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If conditions are such that it takes a year to fill a second box, this year must be erased from the history of beekeeping and forgotten :laughing:
I am afraid this season in Perth may join 2018-2019 for this reason…

I was referring to the ‘Don’t expect a harvest first season’ rule of thumb which would be even more pertinent if using the 2 brood boxes. I’ve never kept bees in a year round harvesting environment so can only relate to what I know here, in my area. Books and studies are great resources but if some was carried out in different areas I feel the outcomes may be different.
In this area I expect a dearth summertime each year, I hear of others around feeding their colony’s, I don’t need to due to the 2nd box.
And I’m not writing off the season yet either until the Marri flowers.:blush:

In the context of my comment: I believe that 2 queens in 2 separate colonies are better than one queen in one colony.

You can’t convince me that you wont get a strong colony by using a single brood box.

To use a second brood box with the idea that a colony is less likely to swarm, so therefore less brood inspections are necessary, to my way of thinking is not a good approach.

How will a new beekeeper learn how to “read the brood”, if he/she doesn’t do brood inspections?

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As a beekeeper who uses 2 brood boxes, I totally agree with what @JeffH wrote above. I use them because in southern California, we have multiple lengthy nectar dearths every year. Before I super the hive, the bees need 2 deeps of brood and food to survive the dearths. I did the same in the UK, except “brood and a half” was enough there. However, that is no excuse for skipping inspections. Bees will still swarm, or get infested/infected etc.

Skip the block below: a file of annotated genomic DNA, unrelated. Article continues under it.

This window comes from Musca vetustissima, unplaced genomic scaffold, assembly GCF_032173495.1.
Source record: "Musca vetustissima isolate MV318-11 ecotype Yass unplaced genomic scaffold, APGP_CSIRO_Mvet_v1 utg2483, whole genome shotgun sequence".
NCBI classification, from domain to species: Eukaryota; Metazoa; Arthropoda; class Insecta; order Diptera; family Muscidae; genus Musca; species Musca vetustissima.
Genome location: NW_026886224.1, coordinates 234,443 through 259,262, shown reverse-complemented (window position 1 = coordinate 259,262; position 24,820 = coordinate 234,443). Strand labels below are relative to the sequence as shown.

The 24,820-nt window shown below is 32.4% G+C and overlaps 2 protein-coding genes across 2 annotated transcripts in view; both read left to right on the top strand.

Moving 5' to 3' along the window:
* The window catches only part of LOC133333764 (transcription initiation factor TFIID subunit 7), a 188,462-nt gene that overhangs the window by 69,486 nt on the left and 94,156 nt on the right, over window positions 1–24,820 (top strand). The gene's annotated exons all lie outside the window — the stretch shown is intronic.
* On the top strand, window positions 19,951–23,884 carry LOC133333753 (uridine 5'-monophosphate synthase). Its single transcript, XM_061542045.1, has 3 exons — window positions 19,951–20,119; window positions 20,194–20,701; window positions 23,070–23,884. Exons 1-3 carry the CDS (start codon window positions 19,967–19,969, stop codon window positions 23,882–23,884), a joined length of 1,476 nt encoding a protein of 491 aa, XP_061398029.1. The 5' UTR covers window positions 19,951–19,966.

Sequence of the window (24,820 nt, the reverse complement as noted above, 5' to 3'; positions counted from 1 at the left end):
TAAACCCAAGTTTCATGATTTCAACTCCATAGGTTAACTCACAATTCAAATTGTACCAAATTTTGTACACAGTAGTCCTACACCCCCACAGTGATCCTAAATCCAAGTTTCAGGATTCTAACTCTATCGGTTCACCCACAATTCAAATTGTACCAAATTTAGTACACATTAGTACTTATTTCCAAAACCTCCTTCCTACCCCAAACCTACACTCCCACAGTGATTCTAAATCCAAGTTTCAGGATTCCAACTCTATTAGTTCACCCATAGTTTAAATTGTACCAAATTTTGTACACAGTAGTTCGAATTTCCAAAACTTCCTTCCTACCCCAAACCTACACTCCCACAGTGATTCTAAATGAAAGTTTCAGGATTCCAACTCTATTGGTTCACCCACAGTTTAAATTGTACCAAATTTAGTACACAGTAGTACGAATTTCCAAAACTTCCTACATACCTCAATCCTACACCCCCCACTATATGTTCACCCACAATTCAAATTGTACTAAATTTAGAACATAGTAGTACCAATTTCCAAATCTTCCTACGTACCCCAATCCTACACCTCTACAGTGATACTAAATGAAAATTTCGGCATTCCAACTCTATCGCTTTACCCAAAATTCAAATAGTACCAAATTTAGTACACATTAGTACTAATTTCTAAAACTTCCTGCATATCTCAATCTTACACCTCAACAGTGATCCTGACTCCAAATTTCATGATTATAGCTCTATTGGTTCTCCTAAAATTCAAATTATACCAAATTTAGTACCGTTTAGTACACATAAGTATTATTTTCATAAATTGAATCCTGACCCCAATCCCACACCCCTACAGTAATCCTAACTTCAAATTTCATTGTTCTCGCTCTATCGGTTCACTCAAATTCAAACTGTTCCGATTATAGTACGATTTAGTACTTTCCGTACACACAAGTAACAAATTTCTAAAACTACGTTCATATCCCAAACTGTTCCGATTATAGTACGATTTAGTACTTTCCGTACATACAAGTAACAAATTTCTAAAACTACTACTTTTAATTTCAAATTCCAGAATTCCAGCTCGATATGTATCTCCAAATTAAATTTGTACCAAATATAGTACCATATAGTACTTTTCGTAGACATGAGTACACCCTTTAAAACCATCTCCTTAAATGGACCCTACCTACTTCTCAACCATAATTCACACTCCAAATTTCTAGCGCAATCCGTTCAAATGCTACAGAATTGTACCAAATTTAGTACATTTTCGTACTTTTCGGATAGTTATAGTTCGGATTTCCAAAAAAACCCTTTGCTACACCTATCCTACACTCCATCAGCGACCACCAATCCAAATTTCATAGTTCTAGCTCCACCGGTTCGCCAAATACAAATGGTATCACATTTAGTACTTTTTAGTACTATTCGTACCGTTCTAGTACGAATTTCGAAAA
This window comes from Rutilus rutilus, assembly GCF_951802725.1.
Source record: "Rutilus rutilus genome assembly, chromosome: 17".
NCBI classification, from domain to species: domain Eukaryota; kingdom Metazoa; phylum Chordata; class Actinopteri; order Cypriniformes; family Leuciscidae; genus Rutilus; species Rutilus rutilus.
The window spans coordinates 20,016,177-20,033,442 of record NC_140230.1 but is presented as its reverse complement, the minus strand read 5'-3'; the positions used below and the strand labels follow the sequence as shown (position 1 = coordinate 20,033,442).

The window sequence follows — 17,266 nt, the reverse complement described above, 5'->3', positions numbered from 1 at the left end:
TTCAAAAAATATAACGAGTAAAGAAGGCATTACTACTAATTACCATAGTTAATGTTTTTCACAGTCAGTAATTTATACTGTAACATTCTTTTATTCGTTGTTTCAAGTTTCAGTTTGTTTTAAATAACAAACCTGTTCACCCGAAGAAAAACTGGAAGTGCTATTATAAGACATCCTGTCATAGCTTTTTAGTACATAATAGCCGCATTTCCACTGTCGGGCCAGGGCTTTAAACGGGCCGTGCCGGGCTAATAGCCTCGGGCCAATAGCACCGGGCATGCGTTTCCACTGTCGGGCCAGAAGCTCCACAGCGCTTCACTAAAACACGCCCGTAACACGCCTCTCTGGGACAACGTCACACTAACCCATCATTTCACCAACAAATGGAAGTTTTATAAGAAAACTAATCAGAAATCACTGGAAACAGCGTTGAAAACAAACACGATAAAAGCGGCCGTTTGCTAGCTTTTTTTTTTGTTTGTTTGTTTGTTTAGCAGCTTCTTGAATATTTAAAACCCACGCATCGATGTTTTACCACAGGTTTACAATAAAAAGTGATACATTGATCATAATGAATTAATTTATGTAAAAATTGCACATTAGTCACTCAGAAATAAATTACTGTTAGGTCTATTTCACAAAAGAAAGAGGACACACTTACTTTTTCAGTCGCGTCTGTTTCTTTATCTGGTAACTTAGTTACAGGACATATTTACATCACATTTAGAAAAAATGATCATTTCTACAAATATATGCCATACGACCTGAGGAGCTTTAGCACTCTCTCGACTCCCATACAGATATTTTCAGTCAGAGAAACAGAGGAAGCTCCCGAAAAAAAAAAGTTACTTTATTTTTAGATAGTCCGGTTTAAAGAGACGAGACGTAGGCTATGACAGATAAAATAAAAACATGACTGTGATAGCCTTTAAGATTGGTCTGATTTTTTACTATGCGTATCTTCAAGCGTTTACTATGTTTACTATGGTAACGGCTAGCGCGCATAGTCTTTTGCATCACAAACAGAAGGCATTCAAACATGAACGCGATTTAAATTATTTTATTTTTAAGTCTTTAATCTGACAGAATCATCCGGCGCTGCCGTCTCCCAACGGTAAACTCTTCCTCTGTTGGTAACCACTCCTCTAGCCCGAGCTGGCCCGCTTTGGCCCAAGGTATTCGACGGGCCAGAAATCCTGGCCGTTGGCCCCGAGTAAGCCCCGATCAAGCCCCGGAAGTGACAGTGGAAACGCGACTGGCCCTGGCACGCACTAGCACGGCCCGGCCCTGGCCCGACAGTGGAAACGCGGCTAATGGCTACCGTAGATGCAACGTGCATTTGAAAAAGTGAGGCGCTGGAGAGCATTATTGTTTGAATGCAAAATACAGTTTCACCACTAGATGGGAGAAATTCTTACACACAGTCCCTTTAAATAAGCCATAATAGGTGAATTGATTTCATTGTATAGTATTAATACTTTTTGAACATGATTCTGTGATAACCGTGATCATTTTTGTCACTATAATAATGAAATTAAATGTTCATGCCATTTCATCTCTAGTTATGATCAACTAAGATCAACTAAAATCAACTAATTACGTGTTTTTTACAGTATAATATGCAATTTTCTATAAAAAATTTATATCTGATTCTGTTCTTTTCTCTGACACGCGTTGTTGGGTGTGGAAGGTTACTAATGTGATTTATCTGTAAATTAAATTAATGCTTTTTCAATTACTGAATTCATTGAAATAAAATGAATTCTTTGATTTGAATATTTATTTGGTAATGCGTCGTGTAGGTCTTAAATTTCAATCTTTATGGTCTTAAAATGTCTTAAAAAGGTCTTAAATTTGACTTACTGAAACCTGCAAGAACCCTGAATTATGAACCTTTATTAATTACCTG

If you become a beekeeper, you need to accept the responsibility for actively managing livestock. :blush:

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It is a huge leap between “worry less about swarm management” and “less brood inspections are necessary” and “doesn’t do brood inspections”, isn’t it? I really hope this attribution of false ideas to your opponent is a result of some misunderstanding.

I’m having trouble working out what you said.

Anyway @Ali1 asked for comments & opinions. You gave yours, based on your personal experience, I guess. I gave mine based on my personal experience. @Ali1 may ignore both our feedback & go with a local mentor or something he read somewhere else.

Hi everyone
Thank you all for your advice, your input is greatly appreciated.
What I think I’ll do is use the adjustable legs and the bottom tray from the flow hive and put my brood box on top and than flow super with the roof. Hopefully I will be getting some honey while the flow is great here in central Nsw. Next spring I will add my second brood box by than I will have enough experience to be able to manage two brood boxes. Thank you all again for your input, I couldn’t come to this choice without your ideas.

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From your lips to God’s ears! :crossed_fingers: